Why do I want to report? For whom do I want to report? Who are the stakeholders who will read this report? What data are available? How reliable are my current data? How can I automate data collection to prevent human errors? The result of your answers? A broader support for your report, because you have a clear understanding of the why and your stakeholders. You also ensure that your report is better substantiated year after year. And you make it clear how exactly you are making progress.

2. Build your report on a solid sustainability strategy

An authentic sustainability report is always based on a well-founded sustainability strategy. Therefore, ask yourself: do we have such a solid strategy?

Prepare your organization for the perfect sustainability strategy through these four focused steps:

Step 1. Define what CSR, ESG, or sustainability mean for your organization. Which trends are important? What is your company's mission, and what does it look like in ten or twenty years? These fundamental questions provide the right context for a good start.

Step 2. Identify the matters that are important for your organization and stakeholders. What priorities do you want to focus on? Through stakeholder surveys, you will find out where there is support. Which themes are close to their hearts? The outcome of this step provides direction for your future policies.

Step 3. Now that you know your focus, it's time for strategy. Review your priorities from the previous step. Use them to formulate actions. And do so 'SMART': with Specific, Measurable, Acceptable, Realistic, and Time-bound objectives. Because the SMARTer your objectives, the easier it is to translate them into tangible indicators. Put everything into a plan, and off you go!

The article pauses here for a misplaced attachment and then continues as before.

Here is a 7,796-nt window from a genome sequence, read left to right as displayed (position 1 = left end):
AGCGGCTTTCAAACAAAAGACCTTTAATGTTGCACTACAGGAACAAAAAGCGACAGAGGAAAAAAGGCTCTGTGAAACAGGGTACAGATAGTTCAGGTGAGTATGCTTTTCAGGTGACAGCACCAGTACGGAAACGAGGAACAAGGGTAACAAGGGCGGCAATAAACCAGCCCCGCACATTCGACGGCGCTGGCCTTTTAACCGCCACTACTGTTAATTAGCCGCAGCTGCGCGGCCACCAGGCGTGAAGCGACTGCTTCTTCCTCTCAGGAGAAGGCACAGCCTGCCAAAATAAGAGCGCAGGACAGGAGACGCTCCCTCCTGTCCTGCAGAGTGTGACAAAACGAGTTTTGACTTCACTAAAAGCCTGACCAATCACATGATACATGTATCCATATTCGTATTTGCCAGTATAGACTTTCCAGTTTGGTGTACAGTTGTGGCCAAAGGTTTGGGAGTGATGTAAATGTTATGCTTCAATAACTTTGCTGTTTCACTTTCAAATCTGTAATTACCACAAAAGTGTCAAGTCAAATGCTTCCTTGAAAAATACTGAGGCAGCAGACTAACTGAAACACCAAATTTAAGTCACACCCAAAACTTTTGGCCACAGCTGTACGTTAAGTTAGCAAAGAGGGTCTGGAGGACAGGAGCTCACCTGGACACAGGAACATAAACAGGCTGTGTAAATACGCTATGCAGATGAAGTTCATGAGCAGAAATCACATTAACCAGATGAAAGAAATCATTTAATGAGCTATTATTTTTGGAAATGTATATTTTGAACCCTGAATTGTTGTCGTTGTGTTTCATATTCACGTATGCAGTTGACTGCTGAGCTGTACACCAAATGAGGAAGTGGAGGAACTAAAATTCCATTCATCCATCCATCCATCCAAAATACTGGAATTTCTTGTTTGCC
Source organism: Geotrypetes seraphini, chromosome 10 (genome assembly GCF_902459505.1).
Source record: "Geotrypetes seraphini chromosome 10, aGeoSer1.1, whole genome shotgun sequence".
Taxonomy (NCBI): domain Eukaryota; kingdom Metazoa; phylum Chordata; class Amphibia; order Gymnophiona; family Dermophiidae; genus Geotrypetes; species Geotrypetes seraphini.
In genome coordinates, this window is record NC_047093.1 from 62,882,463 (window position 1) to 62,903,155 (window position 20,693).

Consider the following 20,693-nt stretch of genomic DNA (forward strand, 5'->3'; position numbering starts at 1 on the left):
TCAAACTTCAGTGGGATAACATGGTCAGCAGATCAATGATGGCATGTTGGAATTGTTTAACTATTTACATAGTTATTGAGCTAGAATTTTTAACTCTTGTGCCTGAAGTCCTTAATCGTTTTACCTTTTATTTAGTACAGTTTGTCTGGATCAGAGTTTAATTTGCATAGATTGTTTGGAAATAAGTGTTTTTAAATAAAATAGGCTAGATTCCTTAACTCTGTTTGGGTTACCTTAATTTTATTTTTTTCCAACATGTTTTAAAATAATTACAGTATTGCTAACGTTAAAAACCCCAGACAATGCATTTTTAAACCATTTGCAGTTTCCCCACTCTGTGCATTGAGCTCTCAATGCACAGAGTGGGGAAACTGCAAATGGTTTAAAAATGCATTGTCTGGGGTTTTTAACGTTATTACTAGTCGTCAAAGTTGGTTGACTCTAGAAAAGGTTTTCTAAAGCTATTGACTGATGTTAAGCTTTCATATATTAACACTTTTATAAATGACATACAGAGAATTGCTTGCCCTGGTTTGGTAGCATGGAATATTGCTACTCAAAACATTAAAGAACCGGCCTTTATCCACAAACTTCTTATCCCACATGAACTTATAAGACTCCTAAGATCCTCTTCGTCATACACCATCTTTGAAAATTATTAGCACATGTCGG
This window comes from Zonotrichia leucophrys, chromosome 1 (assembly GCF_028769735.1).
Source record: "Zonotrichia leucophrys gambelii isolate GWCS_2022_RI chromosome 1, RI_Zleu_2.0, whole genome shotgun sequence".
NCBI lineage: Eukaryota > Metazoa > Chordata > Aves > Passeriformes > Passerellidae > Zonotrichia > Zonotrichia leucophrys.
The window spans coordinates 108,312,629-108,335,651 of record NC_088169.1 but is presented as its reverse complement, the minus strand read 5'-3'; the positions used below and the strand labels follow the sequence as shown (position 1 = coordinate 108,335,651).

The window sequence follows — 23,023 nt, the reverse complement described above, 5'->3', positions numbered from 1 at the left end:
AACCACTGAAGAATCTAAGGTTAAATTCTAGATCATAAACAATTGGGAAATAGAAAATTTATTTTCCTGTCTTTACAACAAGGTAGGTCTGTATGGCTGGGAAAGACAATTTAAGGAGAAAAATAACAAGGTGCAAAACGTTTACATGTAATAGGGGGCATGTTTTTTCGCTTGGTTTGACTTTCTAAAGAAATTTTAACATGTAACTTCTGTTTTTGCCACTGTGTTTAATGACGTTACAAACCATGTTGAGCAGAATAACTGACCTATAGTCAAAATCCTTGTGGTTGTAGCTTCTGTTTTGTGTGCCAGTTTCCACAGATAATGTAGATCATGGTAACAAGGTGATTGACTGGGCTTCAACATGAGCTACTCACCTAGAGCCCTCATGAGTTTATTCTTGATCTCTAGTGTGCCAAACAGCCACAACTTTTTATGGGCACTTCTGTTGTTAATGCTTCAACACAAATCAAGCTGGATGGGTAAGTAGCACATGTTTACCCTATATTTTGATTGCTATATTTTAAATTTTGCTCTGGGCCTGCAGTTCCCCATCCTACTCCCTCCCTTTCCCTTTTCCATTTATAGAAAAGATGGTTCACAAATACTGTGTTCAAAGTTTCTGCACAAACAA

Step 4. The impact on your organization and society is ultimately what matters. Impact measurement tells you how effective your policy is and how you follow up on projects and actions. Does the strategy achieve the desired outcomes? Or do you need to adjust?

3. Go for integrated communication and reporting

Also, ask yourself this question: is our non-financial information in line with the regulations and the financial performance and ambitions of our company? In other words, are we ready for integrated communication and reporting?

As an SME, you have some more times to collect your data for the CSRD. This gives you extra time to meet the data requirements of larger companies. Because the latter must already report and will therefore ask you plenty of ESG questions.

One advice: Be alert to the questions you receive from your stakeholders. Especially those questions to which you find it difficult to answer. These are the warning signs that indicate where your weaknesses lie. And they urge you to reflect and take action.

Interested in more?

The AMS Learning Network ESG IMPACT will be a leading catalyst to inspire and empower people and organizations to navigate ESG complexity.

A strong ESG proposition can drive value creation in various ways: attracting more customers, cost reductions, productivity uplift, and investment and asset optimization. It therefore makes a lot of sense for companies to invest in a more sustainable operating model.

A lot has been written and launched about ESG, related to the EU Green Deal, the EU Taxonomy, and the CSRD with the European Sustainability Reporting Standards. Together with the AMS partners, we felt that what was missing was a learning network, to inspire each other, and co-create a roadmap to achieve an integrated sustainable business strategy.